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Friday, December 13, 2019

what is physical design



Physical design.
Physical design means --->> netlist (.v ) converted into GDSII form(layout form)
logical connectivity of cells converted into physical connectivity.
During physical design, all design components are instantiated with their geometric representations. In other words, all macros, cells, gates, transistors, etc., with fixed shapes and sizes per fabrication layer, are assigned spatial locations (placement) and have appropriate routing connections (routing) completed in metal layers.

Physical design directly impacts circuit performance, area, reliability, power, and manufacturing yield. Examples of these impacts are discussed below.
  1. Performance: long routes have significantly longer signal delays.
  2. Area: placing connected modules far apart results in larger and slower chips.
  3. Reliability: A large number of vias can significantly reduce the reliability of the circuit.
  4. Power: transistors with smaller gate lengths achieve greater switching speeds at the cost of higher leakage current and manufacturing variability; larger transistors and longer wires result in greater dynamic power dissipation.
  5. Yield: wires routed too close together may decrease yield due to electrical shorts occurring during manufacturing, but spreading gates too far apart may also undermine yield due to longer wires and a higher probability of opens


Due to its high complexity, physical design is split into several key steps (Fig. 1).
  • Partitioning: breaks up a circuit into smaller sub-circuits or module which can each be designed or analyzed individually.
  • Floorplanning: determines the shapes and arrangement of sub-circuits or modules, as well as the locations of external ports and IP or macro-blocks
  • Power and ground routing (power planning): often intrinsic to floorplanning, distributes power (VDD) and ground (GND) nets throughout the chip.
  • Placement: finds the spatial locations of all cells within each block.
  • Clock network synthesis: determines the buffering, gating (e.g., for power management) and routing of the clock signal to meet prescribed skew and delay requirements
  • Global routing: allocates routing resources that are used for connections; example resources include routing tracks in the channel and in the switch box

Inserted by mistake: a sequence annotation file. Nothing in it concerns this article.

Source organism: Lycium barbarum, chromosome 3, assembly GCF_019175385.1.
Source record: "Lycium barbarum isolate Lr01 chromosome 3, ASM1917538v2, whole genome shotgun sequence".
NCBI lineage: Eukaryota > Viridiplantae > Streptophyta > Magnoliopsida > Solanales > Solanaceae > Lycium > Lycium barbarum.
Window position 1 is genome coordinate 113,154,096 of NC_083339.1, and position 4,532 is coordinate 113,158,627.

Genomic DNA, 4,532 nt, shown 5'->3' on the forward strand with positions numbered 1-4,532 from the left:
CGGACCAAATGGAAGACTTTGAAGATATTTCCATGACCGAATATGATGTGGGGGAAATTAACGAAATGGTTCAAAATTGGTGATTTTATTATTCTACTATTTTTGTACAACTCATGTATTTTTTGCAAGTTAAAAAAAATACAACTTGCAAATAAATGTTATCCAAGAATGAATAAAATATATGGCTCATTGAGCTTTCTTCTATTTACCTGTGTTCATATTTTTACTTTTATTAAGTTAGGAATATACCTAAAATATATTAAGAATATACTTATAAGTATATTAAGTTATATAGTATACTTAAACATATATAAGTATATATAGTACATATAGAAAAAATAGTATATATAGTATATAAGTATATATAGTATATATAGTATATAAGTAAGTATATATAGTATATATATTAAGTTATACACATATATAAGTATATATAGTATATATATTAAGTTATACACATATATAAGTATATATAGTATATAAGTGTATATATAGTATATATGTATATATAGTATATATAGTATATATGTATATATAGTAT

• Detailed routing: assigns routes to specific metal layers and routing tracks within the global routing resources.
  • Timing closure: optimizes circuit performance by specialized placement or routing techniques 

**GDS- Graphical Data system

  1. The physical design is the process of transforming a circuit description into the physical layout, which describes the position of cells and routes for the interconnections between them.
  2. The main concern is the physical design of VLSI-chips is to find a layout with minimal area, further the total wire length has to be minimized. For some critical nets there are hard limitations for the maximal wire length.
ASIC FLOW AND PHYSICAL DESIGN FLOW

The main steps in the ASIC PHYSICAL DESIGN flow are: 
  1. Design netlist (after synthesis)                    
  2. Floorplanning 
  3. Power planning
  4. placement
  5. Clock Tree Synthesis(CTS)
  6. Routing
  7. Physical verification
  8. GDSII generation                                              
Physical verification:
After physical design is completed, the layout must be fully verified to ensure correct electrical and logical functionality. Some problems found during physical verification can be tolerated if their impact on chip yield is negligible. Therefore, at this stage, layout changes are usually performed manually by experienced design engineers.
  • Design rule checking (DRC): verifies that the layout meets all technology-imposed constraints. DRC also verifies layer density for chemical-mechanical polishing (CMP).
  • Layout vs. schematic (LVS): checking verifies the functionality of the design. From the layout, a netlist is derived and compared with the original netlist produced from logic synthesis or circuit design.
  • Parasitic extraction: derives electrical parameters of the layout elements from their geometric representations; with the netlist, these are used to verify the electrical characteristics of the circuit.
  • Antenna rule checking: seeks to prevent antenna effects, which may damage transistor gates during manufacturing plasma-etch steps through the accumulation of excess charge on metal wires that are not connected to PN junction node
  • Electrical rule checking (ERC): verifies the correctness of power and ground connections, and that signal transition times (slew), capacitive loads and fan-outs are appropriately bounded


physical design flow
EDA Tools:

1.P&R
Synopsys: ICCI, ICCII, DC COMPILER
cadence: Encounter, innovus

2. TIMING ANALYSIS
Synopsys: Primetime
cadence: tempus

3. physical verification:
Synopsys:Hercules
cadence: Assura
mentor: calibre(mostly used)

4.RC Extraction:
Synopsys: StarRCXT

5.formal verification:
Synopsys: formality


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8 comments:

  1. Which Synopsis tool is used for Verification Herculis or IC-Validater , Please Explan sir
    Thank you

    ReplyDelete

  2. Hercules for DRC and LVS.
    Debugging an LVS with Hercules is sometime tricky and complicated
    now IC validator for physical verification

    An IC Validator or Hercules both required to run the drc and lvs command.

    ReplyDelete